John Krell has been working on an instrumentation package that can record high accelerations, barometric pressure and capture high speed data all in a compact package that fits in the tiny confines of an RRS standard alpha rocket. There are many commercially available instrumentation packages for model rockets which have larger plastic bodies Given the smaller internal diameter of an RRS standard alpha rocket, many of these great devices simply do not fit. John’s design seeks to make use of the latest instrumentation chips all in a long thin compact package ready for use in the RRS alpha. With luck, his device should be ready for flight at the next RRS MTA launch on September 21, 2019.

John Krell shows his latest breadboard model of his alpha instrumentation package.

SImilarly, Brian Johnson, in partnership with Kent Schwitkis and Compton College, has been working on an instrumentation payload of their own design for the RRS standard alpha. The first flight of his payload on July 13, 2019, was not successful as it failed to start recording. Brian has worked to improve the design, but the fundamental principles were sound. A second flight of this design at our next launch event at the MTA on September 21, 2019, should prove to be successful.

Brian Johnson’s alpha payload designed to fit inside the aluminum nosecone of an RRS standard alpha.

[6] Discussion of the next RRS symposium

The RRS opened discussion about the possibility of holding another symposium in the next calendar year, 2020. Previously, the society had decided not to hold another symposium after 2019 until two years later for both reasons of cost and resources necessary to conduct the event. While the society has not formally decided whether or not to have a 2020 RRS Symposium, the executive council did decide to study the matter further based on continued success and enthusiasm by past attending organizations.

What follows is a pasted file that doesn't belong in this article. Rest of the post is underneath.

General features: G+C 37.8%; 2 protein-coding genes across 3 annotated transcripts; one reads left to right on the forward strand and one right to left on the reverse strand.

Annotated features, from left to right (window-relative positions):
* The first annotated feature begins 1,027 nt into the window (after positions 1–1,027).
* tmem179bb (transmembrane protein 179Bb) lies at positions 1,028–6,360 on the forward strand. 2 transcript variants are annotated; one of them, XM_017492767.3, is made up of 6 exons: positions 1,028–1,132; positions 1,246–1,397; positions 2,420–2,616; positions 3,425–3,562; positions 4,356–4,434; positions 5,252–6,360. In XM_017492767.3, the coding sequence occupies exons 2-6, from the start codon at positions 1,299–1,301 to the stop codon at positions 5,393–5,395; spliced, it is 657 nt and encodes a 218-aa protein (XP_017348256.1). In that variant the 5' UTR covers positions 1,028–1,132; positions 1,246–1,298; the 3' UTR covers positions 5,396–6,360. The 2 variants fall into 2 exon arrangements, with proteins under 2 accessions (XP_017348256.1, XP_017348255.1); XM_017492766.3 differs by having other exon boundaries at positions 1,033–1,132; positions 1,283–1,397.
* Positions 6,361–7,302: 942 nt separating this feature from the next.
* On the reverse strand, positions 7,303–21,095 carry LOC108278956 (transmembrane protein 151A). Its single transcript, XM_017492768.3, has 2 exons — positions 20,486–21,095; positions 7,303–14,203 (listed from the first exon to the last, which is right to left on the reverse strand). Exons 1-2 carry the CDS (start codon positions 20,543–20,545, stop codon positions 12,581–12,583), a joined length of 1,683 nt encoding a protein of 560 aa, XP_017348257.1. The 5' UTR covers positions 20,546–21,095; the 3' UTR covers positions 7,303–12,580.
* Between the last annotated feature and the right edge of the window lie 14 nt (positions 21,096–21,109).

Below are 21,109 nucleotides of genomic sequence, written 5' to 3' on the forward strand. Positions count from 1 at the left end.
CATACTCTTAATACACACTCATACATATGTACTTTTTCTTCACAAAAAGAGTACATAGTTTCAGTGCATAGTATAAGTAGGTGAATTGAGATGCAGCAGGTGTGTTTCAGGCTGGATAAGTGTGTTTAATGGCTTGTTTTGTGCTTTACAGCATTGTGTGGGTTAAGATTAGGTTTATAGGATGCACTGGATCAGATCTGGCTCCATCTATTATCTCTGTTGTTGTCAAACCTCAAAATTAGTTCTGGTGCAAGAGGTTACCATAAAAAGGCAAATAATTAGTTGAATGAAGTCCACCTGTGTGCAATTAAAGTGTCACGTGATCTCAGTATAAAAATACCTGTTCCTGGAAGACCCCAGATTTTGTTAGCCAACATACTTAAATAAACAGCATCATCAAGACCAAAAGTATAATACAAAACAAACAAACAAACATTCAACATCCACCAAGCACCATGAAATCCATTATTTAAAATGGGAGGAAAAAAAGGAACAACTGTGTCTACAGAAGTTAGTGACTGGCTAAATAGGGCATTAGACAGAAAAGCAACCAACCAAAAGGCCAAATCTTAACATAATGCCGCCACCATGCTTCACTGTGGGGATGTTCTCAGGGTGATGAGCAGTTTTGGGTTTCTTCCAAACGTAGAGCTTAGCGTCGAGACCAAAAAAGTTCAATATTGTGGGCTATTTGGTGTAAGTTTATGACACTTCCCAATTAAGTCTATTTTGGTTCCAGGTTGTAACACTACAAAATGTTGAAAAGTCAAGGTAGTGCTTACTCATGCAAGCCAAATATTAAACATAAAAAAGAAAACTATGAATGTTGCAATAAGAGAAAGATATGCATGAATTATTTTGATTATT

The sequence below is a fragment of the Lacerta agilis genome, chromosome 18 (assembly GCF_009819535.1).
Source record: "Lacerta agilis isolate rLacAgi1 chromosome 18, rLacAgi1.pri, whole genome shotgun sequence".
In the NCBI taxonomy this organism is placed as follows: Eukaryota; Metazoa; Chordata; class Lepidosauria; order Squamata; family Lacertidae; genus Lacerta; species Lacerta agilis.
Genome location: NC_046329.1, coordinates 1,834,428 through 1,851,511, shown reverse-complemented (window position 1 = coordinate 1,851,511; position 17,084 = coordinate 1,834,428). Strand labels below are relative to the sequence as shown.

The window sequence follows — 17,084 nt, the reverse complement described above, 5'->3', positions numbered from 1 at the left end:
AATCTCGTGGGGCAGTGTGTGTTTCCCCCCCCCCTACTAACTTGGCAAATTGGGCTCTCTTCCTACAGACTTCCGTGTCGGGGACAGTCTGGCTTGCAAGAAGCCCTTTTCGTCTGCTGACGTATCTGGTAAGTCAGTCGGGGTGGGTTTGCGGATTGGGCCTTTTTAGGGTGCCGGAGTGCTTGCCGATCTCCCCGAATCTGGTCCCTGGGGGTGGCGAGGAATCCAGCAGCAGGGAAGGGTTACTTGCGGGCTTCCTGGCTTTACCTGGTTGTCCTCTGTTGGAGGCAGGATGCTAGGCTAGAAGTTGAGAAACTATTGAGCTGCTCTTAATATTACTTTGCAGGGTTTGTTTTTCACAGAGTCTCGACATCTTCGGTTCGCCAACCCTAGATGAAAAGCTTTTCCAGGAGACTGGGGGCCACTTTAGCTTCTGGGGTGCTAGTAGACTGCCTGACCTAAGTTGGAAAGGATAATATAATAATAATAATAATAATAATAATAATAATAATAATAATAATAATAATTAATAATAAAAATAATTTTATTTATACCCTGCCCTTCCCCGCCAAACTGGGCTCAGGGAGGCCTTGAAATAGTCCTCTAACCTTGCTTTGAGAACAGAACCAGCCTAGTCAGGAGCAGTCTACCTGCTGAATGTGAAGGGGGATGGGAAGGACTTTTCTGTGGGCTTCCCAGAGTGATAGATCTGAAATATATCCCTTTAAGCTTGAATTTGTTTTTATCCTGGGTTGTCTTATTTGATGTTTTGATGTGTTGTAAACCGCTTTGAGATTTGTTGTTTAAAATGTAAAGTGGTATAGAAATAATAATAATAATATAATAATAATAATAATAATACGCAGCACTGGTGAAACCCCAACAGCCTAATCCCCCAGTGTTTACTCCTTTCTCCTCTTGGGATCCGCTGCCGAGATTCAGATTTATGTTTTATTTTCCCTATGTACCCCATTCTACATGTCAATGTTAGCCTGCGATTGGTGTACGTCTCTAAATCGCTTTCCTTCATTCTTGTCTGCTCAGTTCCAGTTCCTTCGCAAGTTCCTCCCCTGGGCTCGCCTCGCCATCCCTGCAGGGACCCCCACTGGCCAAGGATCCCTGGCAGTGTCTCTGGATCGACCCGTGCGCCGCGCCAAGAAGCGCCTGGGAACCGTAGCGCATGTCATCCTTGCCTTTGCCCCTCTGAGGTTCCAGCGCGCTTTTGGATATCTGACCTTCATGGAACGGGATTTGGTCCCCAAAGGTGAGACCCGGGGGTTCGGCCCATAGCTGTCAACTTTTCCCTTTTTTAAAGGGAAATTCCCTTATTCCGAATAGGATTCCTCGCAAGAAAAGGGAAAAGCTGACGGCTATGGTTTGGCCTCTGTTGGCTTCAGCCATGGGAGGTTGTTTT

The RRS will make a decision on this matter before the next meeting. If the RRS does decide to proceed, we must begin preparations in the latter part of the year to allow sufficient time to contact participants giving them time to prepare for a symposium in the spring as was done since our 2017 RRS symposium. Further, full engagement of our membership will be critical to keep this string of successes going strong.

IN CLOSING

As the meeting adjourned, RRS member, Mohammed Daya showed us the two model rocket bodies he purchased at a Northrop-Grumman swap meet recently. These were built by a retired rocketeer who wanted his hobby to go to another enthusiast.

Mohammed Daya shows Osvaldo Tarditti and Wilbur Owens the two model rocket bodies he bought at a swap meet. F and G type commercial motors look to be the right size.

As these two rockets only need some minor repairs and suitably sized commercial motors to be installed, we hope Mohammed will be able to launch them from the MTA on September 21.


The RRS will hold our next meeting on September 13, 2019. We plan on discussing three very important subjects:

(1) RRS MTA facility improvement plans including a new restroom facility, a new blockhouse and replacement of the large box rails damaged in the August 3, 2019, launch attempt.

(2) Discuss the initial draft of the updated Constitution as presented to our attending membership by the 2020 RRS Constitutional Committee.

(3) RRS decision on the next symposium.


If there are any questions, please contact the RRS secretary.

secretary@rrs.org